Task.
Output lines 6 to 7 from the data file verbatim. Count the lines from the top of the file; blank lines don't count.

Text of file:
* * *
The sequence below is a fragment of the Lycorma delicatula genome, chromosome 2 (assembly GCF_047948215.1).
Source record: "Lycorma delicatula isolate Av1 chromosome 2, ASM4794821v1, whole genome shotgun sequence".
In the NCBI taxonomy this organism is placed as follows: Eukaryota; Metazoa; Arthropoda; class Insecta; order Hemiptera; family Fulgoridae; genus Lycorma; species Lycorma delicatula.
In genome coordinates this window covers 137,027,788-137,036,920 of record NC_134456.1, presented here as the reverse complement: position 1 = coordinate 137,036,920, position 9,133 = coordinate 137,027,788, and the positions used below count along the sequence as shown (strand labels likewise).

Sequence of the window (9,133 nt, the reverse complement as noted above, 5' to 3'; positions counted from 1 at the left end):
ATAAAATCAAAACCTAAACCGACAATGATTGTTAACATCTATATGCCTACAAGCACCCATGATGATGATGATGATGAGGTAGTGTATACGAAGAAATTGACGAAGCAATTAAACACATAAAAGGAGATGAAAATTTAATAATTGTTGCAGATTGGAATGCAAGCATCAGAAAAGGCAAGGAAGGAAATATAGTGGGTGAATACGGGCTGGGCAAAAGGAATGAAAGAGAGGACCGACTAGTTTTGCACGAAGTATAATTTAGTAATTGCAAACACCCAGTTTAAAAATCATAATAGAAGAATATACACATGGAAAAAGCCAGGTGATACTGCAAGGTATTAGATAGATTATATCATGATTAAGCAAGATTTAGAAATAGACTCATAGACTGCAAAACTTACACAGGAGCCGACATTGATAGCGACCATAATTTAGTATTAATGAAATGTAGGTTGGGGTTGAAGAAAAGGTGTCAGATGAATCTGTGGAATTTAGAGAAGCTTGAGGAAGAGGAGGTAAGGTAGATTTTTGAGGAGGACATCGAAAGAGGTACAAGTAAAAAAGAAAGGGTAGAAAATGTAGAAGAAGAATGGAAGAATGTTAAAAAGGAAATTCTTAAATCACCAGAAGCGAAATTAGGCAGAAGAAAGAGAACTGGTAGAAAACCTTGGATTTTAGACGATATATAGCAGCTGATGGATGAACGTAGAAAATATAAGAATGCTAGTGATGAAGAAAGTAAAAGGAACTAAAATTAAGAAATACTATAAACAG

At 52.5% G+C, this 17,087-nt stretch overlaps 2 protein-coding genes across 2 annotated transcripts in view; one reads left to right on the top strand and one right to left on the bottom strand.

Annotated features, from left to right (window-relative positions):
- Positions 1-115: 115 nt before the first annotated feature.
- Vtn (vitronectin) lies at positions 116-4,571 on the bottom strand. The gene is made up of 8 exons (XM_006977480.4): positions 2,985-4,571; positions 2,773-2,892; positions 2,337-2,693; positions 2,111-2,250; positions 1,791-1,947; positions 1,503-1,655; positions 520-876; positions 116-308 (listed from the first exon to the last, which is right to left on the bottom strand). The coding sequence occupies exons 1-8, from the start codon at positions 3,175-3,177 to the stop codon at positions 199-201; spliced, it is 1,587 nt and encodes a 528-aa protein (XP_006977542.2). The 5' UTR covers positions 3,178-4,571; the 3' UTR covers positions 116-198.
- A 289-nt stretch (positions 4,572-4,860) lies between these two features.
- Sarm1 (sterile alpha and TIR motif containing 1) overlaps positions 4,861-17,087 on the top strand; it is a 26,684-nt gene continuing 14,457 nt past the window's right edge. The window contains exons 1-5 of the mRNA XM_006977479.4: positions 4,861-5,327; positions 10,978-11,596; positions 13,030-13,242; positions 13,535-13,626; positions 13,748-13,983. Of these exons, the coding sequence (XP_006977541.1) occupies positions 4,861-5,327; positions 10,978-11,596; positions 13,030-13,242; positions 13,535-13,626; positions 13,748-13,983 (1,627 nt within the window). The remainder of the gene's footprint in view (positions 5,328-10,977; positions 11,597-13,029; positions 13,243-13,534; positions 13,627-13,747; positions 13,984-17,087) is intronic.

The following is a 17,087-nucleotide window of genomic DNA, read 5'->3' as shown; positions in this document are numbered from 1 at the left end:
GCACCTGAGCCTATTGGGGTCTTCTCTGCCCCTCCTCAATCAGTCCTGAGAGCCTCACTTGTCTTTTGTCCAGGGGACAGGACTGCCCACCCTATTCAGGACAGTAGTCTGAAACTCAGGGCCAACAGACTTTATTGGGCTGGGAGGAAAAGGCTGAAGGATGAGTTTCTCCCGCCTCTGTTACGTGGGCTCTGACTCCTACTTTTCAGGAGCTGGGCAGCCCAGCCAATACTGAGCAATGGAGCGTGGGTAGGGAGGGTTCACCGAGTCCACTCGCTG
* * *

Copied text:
ATAAAATCAAAACCTAAACCGACAATGATTGTTAACATCTATATGCCTACAAGCACCCATGATGATGATGATGATGAGGTAGTGTATACGAAGAAATTGACGAAGCAATTAAACACATAAAAGGAGATGAAAATTTAATAATTGTTGCAGATTGGAATGCAAGCATCAGAAAAGGCAAGGAAGGAAATATAGTGGGTGAATACGGGCTGGGCAAAAGGAATGAAAGAGAGGACCGACTAGTTTTGCACGAAGTATAATTTAGTAATTGCAAACACCCAGTTTAAAAATCATAATAGAAGAATATACACATGGAAAAAGCCAGGTGATACTGCAAGGTATTAGATAGATTATATCATGATTAAGCAAGATTTAGAAATAGACTCATAGACTGCAAAACTTACACAGGAGCCGACATTGATAGCGACCATAATTTAGTATTAATGAAATGTAGGTTGGGGTTGAAGAAAAGGTGTCAGATGAATCTGTGGAATTTAGAGAAGCTTGAGGAAGAGGAGGTAAGGTAGATTTTTGAGGAGGACATCGAAAGAGGTACAAGTAAAAAAGAAAGGGTAGAAAATGTAGAAGAAGAATGGAAGAATGTTAAAAAGGAAATTCTTAAATCACCAGAAGCGAAATTAGGCAGAAGAAAGAGAACTGGTAGAAAACCTTGGATTTTAGACGATATATAGCAGCTGATGGATGAACGTAGAAAATATAAGAATGCTAGTGATGAAGAAAGTAAAAGGAACTAAAATTAAGAAATACTATAAACAG

At 52.5% G+C, this 17,087-nt stretch overlaps 2 protein-coding genes across 2 annotated transcripts in view; one reads left to right on the top strand and one right to left on the bottom strand.